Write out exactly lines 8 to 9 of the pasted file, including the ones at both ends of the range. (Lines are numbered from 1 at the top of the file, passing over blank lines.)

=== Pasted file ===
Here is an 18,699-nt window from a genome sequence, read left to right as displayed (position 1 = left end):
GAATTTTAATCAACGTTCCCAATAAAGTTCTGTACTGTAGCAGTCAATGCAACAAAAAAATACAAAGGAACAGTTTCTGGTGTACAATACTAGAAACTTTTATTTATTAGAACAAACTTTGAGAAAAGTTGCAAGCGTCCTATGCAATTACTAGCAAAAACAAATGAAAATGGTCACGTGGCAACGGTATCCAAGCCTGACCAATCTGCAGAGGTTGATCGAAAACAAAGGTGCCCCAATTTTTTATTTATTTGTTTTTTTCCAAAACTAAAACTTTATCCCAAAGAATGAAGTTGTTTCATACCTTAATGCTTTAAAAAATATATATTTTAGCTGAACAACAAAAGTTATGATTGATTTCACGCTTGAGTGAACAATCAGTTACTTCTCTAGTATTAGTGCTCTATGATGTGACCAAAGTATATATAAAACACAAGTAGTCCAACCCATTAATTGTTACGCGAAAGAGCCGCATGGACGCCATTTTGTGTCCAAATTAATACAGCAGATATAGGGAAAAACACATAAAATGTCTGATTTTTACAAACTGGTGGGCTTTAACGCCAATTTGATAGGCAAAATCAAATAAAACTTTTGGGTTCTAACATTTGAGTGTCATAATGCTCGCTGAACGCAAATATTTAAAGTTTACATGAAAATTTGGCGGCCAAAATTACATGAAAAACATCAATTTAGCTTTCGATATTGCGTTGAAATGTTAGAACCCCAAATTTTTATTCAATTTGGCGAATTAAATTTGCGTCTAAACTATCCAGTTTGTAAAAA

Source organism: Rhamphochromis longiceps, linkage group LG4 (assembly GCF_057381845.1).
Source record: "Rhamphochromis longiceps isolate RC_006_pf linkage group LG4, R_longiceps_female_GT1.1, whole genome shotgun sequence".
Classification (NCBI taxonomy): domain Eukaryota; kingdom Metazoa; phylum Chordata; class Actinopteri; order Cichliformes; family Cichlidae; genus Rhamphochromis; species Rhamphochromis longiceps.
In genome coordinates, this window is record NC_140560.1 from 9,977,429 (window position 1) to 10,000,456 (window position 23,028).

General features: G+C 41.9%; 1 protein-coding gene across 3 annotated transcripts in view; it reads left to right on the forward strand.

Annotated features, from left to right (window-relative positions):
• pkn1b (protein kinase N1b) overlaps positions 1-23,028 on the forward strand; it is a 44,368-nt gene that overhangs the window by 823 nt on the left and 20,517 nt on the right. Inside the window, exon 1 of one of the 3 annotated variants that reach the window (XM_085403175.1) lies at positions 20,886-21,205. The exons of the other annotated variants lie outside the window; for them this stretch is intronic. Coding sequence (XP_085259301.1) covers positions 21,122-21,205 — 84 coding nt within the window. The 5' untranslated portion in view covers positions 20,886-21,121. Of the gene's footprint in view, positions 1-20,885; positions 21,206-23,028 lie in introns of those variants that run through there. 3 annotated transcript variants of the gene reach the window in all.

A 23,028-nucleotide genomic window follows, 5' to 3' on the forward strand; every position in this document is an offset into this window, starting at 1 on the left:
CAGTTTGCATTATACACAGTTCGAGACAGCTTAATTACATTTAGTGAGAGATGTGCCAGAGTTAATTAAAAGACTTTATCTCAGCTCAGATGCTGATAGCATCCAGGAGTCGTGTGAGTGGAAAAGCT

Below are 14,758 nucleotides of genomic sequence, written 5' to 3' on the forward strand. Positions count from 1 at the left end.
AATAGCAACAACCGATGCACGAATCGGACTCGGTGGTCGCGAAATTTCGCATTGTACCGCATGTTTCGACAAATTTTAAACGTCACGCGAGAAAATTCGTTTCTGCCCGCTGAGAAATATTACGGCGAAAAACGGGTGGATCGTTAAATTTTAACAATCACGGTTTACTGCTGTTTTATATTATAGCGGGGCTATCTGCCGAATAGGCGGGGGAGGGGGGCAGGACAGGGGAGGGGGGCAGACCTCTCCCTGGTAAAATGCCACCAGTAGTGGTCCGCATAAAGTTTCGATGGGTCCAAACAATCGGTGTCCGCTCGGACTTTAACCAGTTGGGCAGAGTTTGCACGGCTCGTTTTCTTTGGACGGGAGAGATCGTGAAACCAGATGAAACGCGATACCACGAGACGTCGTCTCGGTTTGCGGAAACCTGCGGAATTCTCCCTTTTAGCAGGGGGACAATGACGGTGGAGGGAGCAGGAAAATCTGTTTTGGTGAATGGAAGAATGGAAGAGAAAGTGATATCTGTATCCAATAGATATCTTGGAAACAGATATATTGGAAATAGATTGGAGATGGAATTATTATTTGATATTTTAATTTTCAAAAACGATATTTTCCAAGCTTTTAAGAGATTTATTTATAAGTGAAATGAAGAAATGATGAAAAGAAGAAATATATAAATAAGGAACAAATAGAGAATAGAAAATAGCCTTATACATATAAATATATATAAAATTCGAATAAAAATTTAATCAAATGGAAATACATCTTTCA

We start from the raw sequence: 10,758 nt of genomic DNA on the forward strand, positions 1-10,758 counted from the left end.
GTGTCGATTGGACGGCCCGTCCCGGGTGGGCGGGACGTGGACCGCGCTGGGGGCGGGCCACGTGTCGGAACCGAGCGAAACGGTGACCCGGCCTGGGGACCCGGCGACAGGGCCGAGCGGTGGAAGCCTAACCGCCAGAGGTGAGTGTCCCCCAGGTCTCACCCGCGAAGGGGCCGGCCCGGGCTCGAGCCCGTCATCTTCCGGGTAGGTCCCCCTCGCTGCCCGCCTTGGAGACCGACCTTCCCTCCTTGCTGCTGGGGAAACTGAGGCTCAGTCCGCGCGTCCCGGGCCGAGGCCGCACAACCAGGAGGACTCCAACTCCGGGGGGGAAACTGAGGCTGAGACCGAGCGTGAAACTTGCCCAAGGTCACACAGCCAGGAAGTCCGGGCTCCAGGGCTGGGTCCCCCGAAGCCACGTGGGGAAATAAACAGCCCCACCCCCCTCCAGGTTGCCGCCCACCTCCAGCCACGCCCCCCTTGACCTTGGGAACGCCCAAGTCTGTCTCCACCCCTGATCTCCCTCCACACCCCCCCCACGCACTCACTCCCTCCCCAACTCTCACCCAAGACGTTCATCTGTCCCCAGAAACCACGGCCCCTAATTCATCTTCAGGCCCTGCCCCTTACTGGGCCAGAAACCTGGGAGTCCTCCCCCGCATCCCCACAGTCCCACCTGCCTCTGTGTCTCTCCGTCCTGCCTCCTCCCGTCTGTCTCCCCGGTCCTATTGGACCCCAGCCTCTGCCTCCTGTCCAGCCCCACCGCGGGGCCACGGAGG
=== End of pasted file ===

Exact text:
Annotated features, from left to right (window-relative positions):
• pkn1b (protein kinase N1b) overlaps positions 1-23,028 on the forward strand; it is a 44,368-nt gene that overhangs the window by 823 nt on the left and 20,517 nt on the right. Inside the window, exon 1 of one of the 3 annotated variants that reach the window (XM_085403175.1) lies at positions 20,886-21,205. The exons of the other annotated variants lie outside the window; for them this stretch is intronic. Coding sequence (XP_085259301.1) covers positions 21,122-21,205 — 84 coding nt within the window. The 5' untranslated portion in view covers positions 20,886-21,121. Of the gene's footprint in view, positions 1-20,885; positions 21,206-23,028 lie in introns of those variants that run through there. 3 annotated transcript variants of the gene reach the window in all.